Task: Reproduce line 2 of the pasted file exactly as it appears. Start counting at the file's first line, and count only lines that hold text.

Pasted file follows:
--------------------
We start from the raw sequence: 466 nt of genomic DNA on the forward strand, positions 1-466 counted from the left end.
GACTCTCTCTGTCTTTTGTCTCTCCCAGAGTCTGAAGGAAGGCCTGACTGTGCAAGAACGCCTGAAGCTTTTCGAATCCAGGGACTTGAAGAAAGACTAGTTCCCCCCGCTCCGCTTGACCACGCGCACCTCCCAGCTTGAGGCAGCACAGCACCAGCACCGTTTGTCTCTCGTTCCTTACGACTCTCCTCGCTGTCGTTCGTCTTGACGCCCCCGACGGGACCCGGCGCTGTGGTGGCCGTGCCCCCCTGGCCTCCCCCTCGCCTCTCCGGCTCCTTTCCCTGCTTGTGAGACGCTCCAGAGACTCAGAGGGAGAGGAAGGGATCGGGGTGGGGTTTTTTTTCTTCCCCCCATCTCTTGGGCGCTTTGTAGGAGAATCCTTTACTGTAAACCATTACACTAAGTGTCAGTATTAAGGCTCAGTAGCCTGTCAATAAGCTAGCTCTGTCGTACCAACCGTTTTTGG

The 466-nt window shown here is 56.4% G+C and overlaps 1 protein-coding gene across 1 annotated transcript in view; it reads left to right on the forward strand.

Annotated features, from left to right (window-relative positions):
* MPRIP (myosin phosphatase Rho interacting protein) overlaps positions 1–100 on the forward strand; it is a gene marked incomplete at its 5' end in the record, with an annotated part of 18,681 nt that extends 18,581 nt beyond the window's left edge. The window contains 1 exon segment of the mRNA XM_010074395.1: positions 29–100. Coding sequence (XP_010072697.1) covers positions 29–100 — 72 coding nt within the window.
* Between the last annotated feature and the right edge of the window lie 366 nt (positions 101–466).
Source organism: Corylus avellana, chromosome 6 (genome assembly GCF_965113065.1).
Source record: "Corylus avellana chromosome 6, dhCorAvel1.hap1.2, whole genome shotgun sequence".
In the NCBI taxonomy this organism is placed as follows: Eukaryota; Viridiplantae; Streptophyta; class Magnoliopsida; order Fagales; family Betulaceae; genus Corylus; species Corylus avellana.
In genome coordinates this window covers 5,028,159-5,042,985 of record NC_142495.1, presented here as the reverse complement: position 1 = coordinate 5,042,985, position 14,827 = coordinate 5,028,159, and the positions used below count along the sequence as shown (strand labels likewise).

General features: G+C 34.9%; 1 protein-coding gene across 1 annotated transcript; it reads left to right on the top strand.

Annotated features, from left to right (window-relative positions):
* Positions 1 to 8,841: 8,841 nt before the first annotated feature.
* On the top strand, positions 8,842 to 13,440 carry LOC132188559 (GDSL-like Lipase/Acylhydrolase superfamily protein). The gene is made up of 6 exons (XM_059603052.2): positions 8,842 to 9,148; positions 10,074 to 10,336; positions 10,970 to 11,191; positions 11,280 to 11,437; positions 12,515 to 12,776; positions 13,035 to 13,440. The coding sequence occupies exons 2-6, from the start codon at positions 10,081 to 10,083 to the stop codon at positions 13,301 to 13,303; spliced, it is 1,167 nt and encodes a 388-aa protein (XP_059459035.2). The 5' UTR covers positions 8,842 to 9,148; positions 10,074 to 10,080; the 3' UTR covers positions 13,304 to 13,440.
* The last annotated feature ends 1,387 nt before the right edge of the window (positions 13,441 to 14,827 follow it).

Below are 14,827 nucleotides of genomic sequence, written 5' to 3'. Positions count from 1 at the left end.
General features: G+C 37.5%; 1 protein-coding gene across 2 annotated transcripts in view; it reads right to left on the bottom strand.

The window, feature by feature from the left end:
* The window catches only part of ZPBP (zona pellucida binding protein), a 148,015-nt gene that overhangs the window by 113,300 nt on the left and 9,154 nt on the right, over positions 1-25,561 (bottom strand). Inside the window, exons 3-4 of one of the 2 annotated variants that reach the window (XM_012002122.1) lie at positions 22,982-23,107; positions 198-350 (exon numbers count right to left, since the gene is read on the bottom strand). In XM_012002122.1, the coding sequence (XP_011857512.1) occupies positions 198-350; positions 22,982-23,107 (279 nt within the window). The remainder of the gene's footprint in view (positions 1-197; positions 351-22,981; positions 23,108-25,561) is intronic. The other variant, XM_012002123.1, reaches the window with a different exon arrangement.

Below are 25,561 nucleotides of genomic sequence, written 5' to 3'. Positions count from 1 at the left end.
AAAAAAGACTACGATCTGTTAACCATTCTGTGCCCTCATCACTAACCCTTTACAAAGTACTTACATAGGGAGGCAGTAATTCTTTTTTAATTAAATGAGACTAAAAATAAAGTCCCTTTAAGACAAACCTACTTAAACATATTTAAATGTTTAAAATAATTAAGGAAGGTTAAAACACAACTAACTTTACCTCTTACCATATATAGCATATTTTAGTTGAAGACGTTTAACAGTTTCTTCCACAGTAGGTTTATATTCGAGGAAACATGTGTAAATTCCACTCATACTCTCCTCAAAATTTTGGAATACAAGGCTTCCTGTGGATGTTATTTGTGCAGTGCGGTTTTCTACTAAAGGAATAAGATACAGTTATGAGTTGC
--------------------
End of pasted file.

GACTCTCTCTGTCTTTTGTCTCTCCCAGAGTCTGAAGGAAGGCCTGACTGTGCAAGAACGCCTGAAGCTTTTCGAATCCAGGGACTTGAAGAAAGACTAGTTCCCCCCGCTCCGCTTGACCACGCGCACCTCCCAGCTTGAGGCAGCACAGCACCAGCACCGTTTGTCTCTCGTTCCTTACGACTCTCCTCGCTGTCGTTCGTCTTGACGCCCCCGACGGGACCCGGCGCTGTGGTGGCCGTGCCCCCCTGGCCTCCCCCTCGCCTCTCCGGCTCCTTTCCCTGCTTGTGAGACGCTCCAGAGACTCAGAGGGAGAGGAAGGGATCGGGGTGGGGTTTTTTTTCTTCCCCCCATCTCTTGGGCGCTTTGTAGGAGAATCCTTTACTGTAAACCATTACACTAAGTGTCAGTATTAAGGCTCAGTAGCCTGTCAATAAGCTAGCTCTGTCGTACCAACCGTTTTTGG